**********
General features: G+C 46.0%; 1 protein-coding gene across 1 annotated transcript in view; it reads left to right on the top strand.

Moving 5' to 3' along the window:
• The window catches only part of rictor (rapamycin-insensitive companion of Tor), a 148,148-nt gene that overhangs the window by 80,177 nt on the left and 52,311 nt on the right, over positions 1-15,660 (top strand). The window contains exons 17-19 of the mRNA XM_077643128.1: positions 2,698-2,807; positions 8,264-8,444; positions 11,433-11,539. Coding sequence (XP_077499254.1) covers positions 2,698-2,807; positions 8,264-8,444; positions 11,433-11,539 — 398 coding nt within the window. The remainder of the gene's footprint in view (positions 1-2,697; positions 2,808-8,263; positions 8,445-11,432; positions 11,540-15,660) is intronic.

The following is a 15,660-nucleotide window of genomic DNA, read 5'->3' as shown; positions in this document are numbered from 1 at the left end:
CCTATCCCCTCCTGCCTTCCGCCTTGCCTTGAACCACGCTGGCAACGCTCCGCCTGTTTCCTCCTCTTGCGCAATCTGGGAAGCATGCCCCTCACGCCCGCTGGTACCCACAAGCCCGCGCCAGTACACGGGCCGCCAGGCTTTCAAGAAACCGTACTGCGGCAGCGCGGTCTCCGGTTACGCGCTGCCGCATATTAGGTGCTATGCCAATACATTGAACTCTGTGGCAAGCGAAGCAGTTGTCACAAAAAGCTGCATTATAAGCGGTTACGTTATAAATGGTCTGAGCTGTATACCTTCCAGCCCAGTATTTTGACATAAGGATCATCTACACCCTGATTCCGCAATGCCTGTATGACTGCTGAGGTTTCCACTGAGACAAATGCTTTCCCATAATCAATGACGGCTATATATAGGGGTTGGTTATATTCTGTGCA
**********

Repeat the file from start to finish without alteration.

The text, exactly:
General features: G+C 46.0%; 1 protein-coding gene across 1 annotated transcript in view; it reads left to right on the top strand.

Moving 5' to 3' along the window:
• The window catches only part of rictor (rapamycin-insensitive companion of Tor), a 148,148-nt gene that overhangs the window by 80,177 nt on the left and 52,311 nt on the right, over positions 1-15,660 (top strand). The window contains exons 17-19 of the mRNA XM_077643128.1: positions 2,698-2,807; positions 8,264-8,444; positions 11,433-11,539. Coding sequence (XP_077499254.1) covers positions 2,698-2,807; positions 8,264-8,444; positions 11,433-11,539 — 398 coding nt within the window. The remainder of the gene's footprint in view (positions 1-2,697; positions 2,808-8,263; positions 8,445-11,432; positions 11,540-15,660) is intronic.

The following is a 15,660-nucleotide window of genomic DNA, read 5'->3' as shown; positions in this document are numbered from 1 at the left end:
CCTATCCCCTCCTGCCTTCCGCCTTGCCTTGAACCACGCTGGCAACGCTCCGCCTGTTTCCTCCTCTTGCGCAATCTGGGAAGCATGCCCCTCACGCCCGCTGGTACCCACAAGCCCGCGCCAGTACACGGGCCGCCAGGCTTTCAAGAAACCGTACTGCGGCAGCGCGGTCTCCGGTTACGCGCTGCCGCATATTAGGTGCTATGCCAATACATTGAACTCTGTGGCAAGCGAAGCAGTTGTCACAAAAAGCTGCATTATAAGCGGTTACGTTATAAATGGTCTGAGCTGTATACCTTCCAGCCCAGTATTTTGACATAAGGATCATCTACACCCTGATTCCGCAATGCCTGTATGACTGCTGAGGTTTCCACTGAGACAAATGCTTTCCCATAATCAATGACGGCTATATATAGGGGTTGGTTATATTCTGTGCA